A condenser with a flooded circuit board or a closed relay will definitely need replacement. They’re not worth salvaging, because they could fail prematurely, which can then damage other components.
Indoor Air Handlers—Gas Fired
A gas-fired furnace subjected to flooding should be totally replaced and not salvaged, especially if any electrical, gas or safety controls were submerged. Possibly, the blower or blower motor could be refurbished as discussed in the above outdoor condenser section. However, the laborious replacement or refurbishment of the controls and the heat exchanger could surpass the cost of a new unit. Furthermore, it’s not worth the dangers or liabilities of attempting to refurbish a flooded gas-fired air handler and its safety devices that could fail later with fatal consequences.
Indoor Air Handlers—Electric
Flooded electric indoor air handlers have potential for cleanup and refurbishment versus their gas-fired counterparts. The evaporator coil should be cleaned with an indoor coil cleaner that’s environmentally-friendly and non-toxic so that any unrinsed residual won’t affect IAQ. In some cases the coil may need to be removed and cleaned depending on accessibility. A submerged indoor coil that has not been thoroughly cleaned and rinsed should not be used in occupied spaces.
Some blower motors can be dried and cleaned in a similar fashion and restrictions outlined in the aforementioned condenser motor section.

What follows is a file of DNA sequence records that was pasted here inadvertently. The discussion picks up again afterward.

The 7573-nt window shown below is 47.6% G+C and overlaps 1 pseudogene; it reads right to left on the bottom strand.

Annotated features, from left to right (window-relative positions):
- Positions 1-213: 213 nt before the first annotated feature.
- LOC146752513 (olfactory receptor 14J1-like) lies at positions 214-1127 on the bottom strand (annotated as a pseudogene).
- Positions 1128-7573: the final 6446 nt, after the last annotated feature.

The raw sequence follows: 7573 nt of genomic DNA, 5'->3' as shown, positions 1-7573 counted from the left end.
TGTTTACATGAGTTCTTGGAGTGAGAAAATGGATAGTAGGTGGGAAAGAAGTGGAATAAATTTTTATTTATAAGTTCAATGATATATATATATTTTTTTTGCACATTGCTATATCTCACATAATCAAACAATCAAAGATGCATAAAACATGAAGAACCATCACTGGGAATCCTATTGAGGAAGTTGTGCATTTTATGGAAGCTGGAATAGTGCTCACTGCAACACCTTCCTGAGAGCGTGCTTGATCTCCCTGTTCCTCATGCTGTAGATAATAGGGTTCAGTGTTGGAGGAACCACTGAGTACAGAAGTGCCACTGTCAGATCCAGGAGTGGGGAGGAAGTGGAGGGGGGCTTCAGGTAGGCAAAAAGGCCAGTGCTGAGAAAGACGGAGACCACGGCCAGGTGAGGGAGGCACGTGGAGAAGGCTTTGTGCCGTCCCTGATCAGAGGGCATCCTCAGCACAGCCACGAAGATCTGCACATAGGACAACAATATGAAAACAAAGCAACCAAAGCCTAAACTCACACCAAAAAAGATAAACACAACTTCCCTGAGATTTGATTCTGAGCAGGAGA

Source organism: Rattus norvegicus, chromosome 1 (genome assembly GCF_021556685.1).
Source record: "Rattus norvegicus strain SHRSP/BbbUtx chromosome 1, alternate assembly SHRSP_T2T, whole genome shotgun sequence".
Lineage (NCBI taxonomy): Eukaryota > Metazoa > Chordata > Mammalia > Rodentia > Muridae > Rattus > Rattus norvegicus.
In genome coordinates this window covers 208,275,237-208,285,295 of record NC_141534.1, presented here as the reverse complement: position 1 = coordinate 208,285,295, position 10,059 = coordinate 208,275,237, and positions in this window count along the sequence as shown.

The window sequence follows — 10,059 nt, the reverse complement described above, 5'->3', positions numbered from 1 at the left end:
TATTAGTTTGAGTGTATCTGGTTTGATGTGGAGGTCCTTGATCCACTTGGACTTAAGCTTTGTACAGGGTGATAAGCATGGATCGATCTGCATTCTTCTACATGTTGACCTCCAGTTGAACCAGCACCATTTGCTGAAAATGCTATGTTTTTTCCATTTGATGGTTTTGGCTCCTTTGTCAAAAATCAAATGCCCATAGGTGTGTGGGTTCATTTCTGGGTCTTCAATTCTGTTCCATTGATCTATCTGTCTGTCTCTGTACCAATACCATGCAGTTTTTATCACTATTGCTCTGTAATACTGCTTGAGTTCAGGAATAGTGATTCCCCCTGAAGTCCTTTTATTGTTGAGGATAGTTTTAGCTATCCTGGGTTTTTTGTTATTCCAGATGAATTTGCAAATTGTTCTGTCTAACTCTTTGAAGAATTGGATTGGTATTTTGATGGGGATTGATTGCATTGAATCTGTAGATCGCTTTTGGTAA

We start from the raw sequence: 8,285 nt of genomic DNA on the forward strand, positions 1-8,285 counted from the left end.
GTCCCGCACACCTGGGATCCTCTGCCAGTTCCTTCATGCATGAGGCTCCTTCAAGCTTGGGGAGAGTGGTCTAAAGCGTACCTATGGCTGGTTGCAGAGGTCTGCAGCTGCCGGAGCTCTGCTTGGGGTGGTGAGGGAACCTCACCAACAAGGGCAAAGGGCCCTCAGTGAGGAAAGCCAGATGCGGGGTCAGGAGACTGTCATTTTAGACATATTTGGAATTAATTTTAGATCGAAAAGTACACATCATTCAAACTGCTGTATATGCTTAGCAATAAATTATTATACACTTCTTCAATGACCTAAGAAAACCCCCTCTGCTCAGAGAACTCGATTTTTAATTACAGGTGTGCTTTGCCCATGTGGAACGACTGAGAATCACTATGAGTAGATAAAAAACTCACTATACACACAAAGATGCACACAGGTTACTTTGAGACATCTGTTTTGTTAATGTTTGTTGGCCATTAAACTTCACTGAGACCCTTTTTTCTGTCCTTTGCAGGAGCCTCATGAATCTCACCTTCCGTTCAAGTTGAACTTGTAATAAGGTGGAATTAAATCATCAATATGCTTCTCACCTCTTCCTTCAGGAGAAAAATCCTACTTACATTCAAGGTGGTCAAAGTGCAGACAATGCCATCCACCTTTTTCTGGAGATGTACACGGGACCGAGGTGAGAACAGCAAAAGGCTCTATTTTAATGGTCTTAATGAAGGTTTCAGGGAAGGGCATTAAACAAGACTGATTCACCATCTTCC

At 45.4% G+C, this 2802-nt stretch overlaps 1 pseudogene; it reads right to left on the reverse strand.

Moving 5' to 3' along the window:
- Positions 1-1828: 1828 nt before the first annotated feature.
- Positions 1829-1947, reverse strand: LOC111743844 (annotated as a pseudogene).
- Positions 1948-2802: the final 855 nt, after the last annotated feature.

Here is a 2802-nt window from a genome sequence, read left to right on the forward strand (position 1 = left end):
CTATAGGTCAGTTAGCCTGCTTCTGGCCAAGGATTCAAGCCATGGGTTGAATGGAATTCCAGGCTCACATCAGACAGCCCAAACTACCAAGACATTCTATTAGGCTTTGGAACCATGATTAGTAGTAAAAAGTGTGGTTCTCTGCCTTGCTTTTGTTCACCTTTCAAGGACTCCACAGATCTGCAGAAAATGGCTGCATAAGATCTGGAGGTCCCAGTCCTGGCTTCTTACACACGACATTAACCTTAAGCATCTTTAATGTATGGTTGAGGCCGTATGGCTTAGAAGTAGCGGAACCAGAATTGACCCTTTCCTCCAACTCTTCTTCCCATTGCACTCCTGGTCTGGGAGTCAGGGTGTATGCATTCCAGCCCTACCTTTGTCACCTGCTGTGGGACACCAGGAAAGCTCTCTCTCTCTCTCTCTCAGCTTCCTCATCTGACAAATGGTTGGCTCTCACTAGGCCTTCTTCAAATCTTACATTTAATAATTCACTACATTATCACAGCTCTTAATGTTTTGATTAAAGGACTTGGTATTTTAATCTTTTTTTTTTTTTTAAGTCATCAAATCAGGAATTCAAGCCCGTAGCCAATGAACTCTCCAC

Any flooded ductwork, especially with internal insulation, needs replacement. In an age when mold inhalation dangers have been exposed, it’s not worth the cost savings of cleaning it, because newly spawned mold can hide in seams and crevices not to mention many of the other nasty contaminants found in flood waters. This is critically important for return air ducts that connect to the bottom of a closet air handler through a wooden return platform, the latter which also needs replacement.
If the air handler doesn’t already have a UV light, now is the time to put it in. It will keep the evaporator coil and interior encasement free of mold, but also disinfect airborne mold spores spawned by the flooded home interiors.
If the system is used to dehumidify the home, don’t lower the temperature below 70°F, especially if nighttime temperatures drop below the indoor set point, because the refrigerant pressures could drop low enough to freeze the coil.
Before work ensues, the service tech should establish a strategy with the homeowner. Either the goal is a short term, less expensive, quick fix to get the unit running with the knowledge of compromised longevity, or the goal is a long term solution of total or partial replacement.
Bio: James Bowman is the national technical manager--HVACR at RectorSeal, LLC, (www.rectorseal.com), Houston, which manufacturers Renewz™ condenser and Clean-N-Safe™ evaporator coil cleaners; ZIPP II™ environmentally-friendly electrical component cleaner spray; Copper-Rich™ anti-seize and copper contact protector—all available from HVAC wholesale distributors. Bowman is a former service tech for several HVACR service contractors where he’s had several experiences with flooded A/C units. He is EPA-certified, NATE-certified, holds a Class A contractor license in Texas. Bowman is available for presentations to association chapter meetings and large contractors. Bowman can be reached at email@example.com.